Labour relationship with unions at ‘turning point’ says McCluskey


  By Angela Haggerty
The distance between Labour and the Unite union showed no signs of narrowing on Wednesday after Unite General Secretary Len McCluskey claimed relations were now “at a turning point”.
Speaking to activists at a union meeting, Mr McCluskey said ties between Unite and Labour had been under strain since the creation of New Labour in the 1990s and members had for a long time felt that Labour welcomed their money and resources but not their policy input.

“It is clear we are at a turning point in the historic relationship Unite and its predecessor unions have had with the Labour Party,” said Mr McCluskey.  “This will have come as a surprise to many of you – although no-one will be shocked by the knowledge that strains in the Labour-union link have been building up for years, at least since the advent of New Labour in the 1990s.

“To re-run the experience of the last generation on this issue – the party leader says something, the unions reject it and have no positive proposals of their own, the first plan goes through anyway and we look like not just losers, but conservative losers.

“We have to be interested in outcomes, not processes. Why dig in behind a status quo that has not worked for us?”

Labour and Unite have been at loggerheads since the controversy around the selection of a party candidate to stand for election in Falkirk in 2015, erupted in June.  Labour declared that a sudden rise in party members from Unite in the constituency was “suspicious” and the national party took over the process. 

Labour subsequently banned anyone from being selected if they’d joined the constituency after the date current MP Eric Joyce announced he would not stand for re-election amid fears the union was attempting to influence the process.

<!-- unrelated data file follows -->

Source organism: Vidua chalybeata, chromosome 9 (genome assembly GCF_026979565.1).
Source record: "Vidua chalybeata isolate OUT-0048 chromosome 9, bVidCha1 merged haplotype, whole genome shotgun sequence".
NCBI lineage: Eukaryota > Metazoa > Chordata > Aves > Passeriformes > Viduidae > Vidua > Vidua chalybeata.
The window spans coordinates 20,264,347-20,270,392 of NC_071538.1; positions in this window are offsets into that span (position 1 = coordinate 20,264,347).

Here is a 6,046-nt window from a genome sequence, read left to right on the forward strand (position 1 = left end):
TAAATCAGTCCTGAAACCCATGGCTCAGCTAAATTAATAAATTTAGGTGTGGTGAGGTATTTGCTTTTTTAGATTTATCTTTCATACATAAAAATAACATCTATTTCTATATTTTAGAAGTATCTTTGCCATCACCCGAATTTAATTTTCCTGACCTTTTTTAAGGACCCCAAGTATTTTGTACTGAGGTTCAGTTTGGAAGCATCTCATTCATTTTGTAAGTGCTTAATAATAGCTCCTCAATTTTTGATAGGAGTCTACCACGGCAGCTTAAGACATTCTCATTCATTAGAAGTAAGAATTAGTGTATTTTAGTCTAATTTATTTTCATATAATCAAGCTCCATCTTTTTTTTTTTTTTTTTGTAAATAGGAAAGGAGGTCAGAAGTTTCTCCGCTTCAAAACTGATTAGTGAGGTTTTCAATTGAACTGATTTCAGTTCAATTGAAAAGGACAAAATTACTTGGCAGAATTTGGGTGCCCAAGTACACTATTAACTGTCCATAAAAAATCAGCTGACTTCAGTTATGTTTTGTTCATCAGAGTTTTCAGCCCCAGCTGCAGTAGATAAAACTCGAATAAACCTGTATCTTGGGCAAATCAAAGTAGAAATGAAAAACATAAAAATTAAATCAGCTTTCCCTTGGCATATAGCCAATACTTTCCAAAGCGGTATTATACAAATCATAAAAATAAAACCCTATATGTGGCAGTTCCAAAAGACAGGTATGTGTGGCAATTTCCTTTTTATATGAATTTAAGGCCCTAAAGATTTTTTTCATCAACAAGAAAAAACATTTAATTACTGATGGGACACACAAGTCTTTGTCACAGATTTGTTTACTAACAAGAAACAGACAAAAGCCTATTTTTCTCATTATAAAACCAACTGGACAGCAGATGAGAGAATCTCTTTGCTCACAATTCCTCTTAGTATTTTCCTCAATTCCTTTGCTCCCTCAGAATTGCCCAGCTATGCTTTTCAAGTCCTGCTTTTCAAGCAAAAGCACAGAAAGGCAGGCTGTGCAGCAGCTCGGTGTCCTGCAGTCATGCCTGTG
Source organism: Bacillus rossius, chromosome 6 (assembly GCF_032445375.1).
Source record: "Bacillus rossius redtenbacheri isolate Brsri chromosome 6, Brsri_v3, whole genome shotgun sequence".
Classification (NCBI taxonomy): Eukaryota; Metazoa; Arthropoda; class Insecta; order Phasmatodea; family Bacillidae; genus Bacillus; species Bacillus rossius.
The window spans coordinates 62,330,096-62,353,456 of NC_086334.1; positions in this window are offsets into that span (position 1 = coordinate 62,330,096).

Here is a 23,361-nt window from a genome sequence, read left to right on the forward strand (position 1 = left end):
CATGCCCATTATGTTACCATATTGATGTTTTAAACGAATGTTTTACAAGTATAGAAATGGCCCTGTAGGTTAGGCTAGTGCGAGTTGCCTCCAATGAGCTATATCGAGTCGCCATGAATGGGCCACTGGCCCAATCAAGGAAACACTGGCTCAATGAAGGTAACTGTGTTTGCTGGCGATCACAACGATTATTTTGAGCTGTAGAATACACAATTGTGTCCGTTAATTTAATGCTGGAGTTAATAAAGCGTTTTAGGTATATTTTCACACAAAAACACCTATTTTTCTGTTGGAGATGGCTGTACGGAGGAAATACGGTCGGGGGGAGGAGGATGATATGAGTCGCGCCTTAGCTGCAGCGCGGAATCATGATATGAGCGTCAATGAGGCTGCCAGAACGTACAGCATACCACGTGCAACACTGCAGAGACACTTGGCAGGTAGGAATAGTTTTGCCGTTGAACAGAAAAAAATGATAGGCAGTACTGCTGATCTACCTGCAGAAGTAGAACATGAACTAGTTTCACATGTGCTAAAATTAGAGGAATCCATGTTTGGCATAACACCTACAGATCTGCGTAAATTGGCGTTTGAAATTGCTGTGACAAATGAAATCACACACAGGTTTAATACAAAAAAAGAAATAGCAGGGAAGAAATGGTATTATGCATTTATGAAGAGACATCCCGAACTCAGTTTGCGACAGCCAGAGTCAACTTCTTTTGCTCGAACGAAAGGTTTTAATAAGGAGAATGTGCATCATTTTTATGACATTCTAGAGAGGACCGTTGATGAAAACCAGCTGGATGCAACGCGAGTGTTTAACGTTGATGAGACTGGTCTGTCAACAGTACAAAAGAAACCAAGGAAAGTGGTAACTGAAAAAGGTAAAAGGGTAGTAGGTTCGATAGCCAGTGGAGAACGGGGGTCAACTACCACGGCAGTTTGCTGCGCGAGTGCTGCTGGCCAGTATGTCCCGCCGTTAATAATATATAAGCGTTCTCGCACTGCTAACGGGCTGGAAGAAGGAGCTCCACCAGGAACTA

Unite responded furiously to the allegations of attempted vote-rigging – even threatening legal action – and Labour’s election coordinator, Tom Watson, resigned over the fiasco.

The Scottish Labour leader, Johann Lamont, was criticised for her silence on events after senior members of the Scottish branch of the party appeared to be left mere bystanders as events unfolded.

Under Mr Miliband’s new plans, the current system of automatic party affiliation for new members alongside fees paid to the party would be replaced by an opt-in system.  GMB leader Paul Kenny claimed the move could cost Labour more than 500,000 members and a substantial part of the party’s income, while the Communication Workers Union General Secretary, Billy Hayes, vowed to fight Mr Miliband’s proposals.

However, Mr McCluskey backed the plans in a surprise move, saying the Labour party’s “special relationship” with the unions had failed to have any real influence on the big issues facing the country within the last 10 years, including the UK invasion of Iraq under Tony Blair’s government and the banking crisis.

“So don’t let anyone say that the status quo is worth defending,” he continued.  “And don’t let’s be dishonest with ourselves.  Before Falkirk, before Ed’s announcement, there were plenty of people in this room today saying, absolutely rightly, that the relationship with Labour had to change.”

Mr McCluskey added that the changes would mean the union’s members would only be in support of a Labour party that they believed would truly make a difference instead of one which was embracing austerity and had become a “pinkish shadow” of the present coalition government.

Unite is the Labour party’s biggest union funder, providing a £3 annual fee from one million members every year.